Realistic videoconferencing is the single most important development in the future of the workplace, and it's already begun to arrve. Prepare to face the boss
By Andrew Blum
Posted 04.03.2007 at 2:00 am 0 Comments
Alexander Graham Bell had it right from the beginning. "Mr. Watson," he called to his assistant through the first working telephone, "come here-I want to see you." Fifty years later, the first television transmission made his words literal. And now, 130 years later, the pieces are falling into place to finally let us all be seen.
Oh, the indignities of being a flat-screen TV purveyor. Each year companies guess and plan and read tea leaves and pray, trying to find that magic number of inches that will make one brand’s giant lightbox gianter than that of its competitors, in time for the CES pissing contest. Last year, plasma screens outperformed LCDs, with records for the largest of the former hovering around 100 inches and the latter somewhere in the 70s.
So design engineers for Sharp, Panasonic, LG, etc. gambled big in ’07, increasing LCD screen sizes by up to 30 inches, and then crossing their fingers. CES lore has it that the big-screen market race is so intense that companies—not knowing what their competitors will bring to the table— often create posters in advance of the show proclaiming things like “World’s Largest TV,” which they keep ready to unfurl in the event that their claims turn out to be true.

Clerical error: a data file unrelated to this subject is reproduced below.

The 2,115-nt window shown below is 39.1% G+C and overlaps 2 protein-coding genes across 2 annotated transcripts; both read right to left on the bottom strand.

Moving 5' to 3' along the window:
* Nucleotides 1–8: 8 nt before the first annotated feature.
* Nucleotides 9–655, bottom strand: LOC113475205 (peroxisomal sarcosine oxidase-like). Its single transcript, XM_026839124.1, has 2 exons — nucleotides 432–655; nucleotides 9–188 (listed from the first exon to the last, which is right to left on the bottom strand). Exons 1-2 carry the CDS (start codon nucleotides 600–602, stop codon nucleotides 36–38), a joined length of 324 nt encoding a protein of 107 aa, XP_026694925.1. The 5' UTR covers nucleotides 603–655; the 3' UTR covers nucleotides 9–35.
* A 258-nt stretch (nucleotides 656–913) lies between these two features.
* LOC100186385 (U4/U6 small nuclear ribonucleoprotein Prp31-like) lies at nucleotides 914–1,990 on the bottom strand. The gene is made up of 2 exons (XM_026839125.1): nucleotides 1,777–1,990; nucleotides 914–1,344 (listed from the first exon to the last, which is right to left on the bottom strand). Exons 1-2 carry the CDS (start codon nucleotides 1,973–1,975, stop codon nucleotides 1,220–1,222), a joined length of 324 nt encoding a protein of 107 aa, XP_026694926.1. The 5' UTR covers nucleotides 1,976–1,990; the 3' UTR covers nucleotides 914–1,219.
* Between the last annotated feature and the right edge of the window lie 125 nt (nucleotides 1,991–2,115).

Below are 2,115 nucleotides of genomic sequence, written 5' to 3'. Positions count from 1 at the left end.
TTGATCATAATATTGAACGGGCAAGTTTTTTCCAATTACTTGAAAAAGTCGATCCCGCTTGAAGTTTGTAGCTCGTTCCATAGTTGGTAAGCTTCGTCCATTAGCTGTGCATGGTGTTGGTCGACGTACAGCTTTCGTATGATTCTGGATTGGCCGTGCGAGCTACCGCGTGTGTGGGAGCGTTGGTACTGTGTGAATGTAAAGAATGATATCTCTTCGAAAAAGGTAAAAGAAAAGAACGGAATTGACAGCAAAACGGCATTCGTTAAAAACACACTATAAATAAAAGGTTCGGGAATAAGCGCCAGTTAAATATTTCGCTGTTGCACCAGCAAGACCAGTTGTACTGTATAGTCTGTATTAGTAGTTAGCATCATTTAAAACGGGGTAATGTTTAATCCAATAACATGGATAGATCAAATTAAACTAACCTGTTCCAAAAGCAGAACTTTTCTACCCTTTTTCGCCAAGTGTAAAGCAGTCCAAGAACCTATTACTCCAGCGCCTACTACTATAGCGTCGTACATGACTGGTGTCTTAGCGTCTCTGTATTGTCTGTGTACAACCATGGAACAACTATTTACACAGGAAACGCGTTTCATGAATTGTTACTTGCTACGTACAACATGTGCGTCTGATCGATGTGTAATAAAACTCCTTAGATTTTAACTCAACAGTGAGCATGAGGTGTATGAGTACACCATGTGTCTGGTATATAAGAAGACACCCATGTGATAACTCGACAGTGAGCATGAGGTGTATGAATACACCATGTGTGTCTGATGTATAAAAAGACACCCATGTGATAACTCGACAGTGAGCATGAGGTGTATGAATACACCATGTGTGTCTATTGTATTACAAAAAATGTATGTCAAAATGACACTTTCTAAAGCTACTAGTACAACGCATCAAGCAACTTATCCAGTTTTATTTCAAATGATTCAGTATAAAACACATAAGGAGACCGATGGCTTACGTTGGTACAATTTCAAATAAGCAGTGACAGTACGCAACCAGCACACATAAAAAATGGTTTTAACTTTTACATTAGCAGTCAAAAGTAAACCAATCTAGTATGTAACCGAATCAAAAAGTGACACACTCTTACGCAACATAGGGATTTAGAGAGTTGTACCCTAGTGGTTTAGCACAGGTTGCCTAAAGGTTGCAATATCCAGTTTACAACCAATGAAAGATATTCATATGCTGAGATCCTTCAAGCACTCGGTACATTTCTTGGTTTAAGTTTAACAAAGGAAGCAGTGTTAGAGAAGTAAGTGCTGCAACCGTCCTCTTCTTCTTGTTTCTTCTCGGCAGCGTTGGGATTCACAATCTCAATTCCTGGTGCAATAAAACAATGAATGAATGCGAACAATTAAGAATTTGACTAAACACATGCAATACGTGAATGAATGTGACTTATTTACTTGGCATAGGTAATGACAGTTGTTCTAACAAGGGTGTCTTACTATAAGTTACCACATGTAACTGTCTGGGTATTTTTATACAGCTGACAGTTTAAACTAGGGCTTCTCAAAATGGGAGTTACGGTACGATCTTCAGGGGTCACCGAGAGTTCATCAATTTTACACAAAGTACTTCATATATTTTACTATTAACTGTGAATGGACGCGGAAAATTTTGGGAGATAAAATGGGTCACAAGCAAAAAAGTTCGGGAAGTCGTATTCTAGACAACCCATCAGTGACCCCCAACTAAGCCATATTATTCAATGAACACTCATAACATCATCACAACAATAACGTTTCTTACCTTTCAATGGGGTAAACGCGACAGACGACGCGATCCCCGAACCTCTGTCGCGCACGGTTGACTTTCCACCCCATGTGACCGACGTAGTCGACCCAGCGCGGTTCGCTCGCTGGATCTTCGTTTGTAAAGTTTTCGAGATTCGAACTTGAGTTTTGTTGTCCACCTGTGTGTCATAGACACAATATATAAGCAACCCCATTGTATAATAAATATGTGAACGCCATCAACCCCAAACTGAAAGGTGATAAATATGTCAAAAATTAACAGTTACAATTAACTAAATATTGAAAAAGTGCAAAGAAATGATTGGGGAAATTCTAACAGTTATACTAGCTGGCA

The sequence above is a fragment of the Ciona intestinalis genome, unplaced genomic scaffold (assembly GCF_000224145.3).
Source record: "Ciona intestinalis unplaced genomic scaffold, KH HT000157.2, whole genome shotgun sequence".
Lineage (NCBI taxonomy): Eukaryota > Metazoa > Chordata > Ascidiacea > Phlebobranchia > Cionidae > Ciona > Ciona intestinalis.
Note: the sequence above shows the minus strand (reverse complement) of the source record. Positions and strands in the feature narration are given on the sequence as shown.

What I want to know is, what is it like to be the guys who get beat out by just an inch? Or, perhaps more humiliatingly, who get beaten by a full eight inches? That is, in fact, what happened this week to the poor fellas at LG, who proudly trumpeted that theirs was the “World’s First” 100-inch LCD TV— an impressive piece of equipment to be sure, don’t get me wrong—mere hundreds of feet from Sharp’s 108-inch LCD. Okay, maybe it was first in that the LG booth got set up before the Sharp booth or something, but still: Ouch. I imagine the feeling must be akin to being Kobe Bryant and having your wife leave you for Manute Bol.
In the video below, Jonathan Coulton and I talk to the winners—and more entertainingly, the losers— of CES 2007’s battle of the big screens. —Megan Miller
Transparent OLEDs could turn your living-room window into a high-def TV
By Elizabeth Svoboda
Posted 03.13.2006 at 3:00 am 0 Comments
Sleek, wall-mounted plasma screens might seem like viewing nirvana now, but what if a picture window could double as a flat-screen TV? Or what if your car´s GPS system could be displayed on your windshield? Researchers at the Fraunhofer Institute in Germany have invented a transparent OLED (organic light-emitting diode) that will allow just that, transforming any clear surface into a see-through display.
Five amazing, clean technologies that will set us free, in this month's energy-focused issue. Also: how to build a better bomb detector, the robotic toys that are raising your children, a human catapult, the world's smallest arcade, and much more.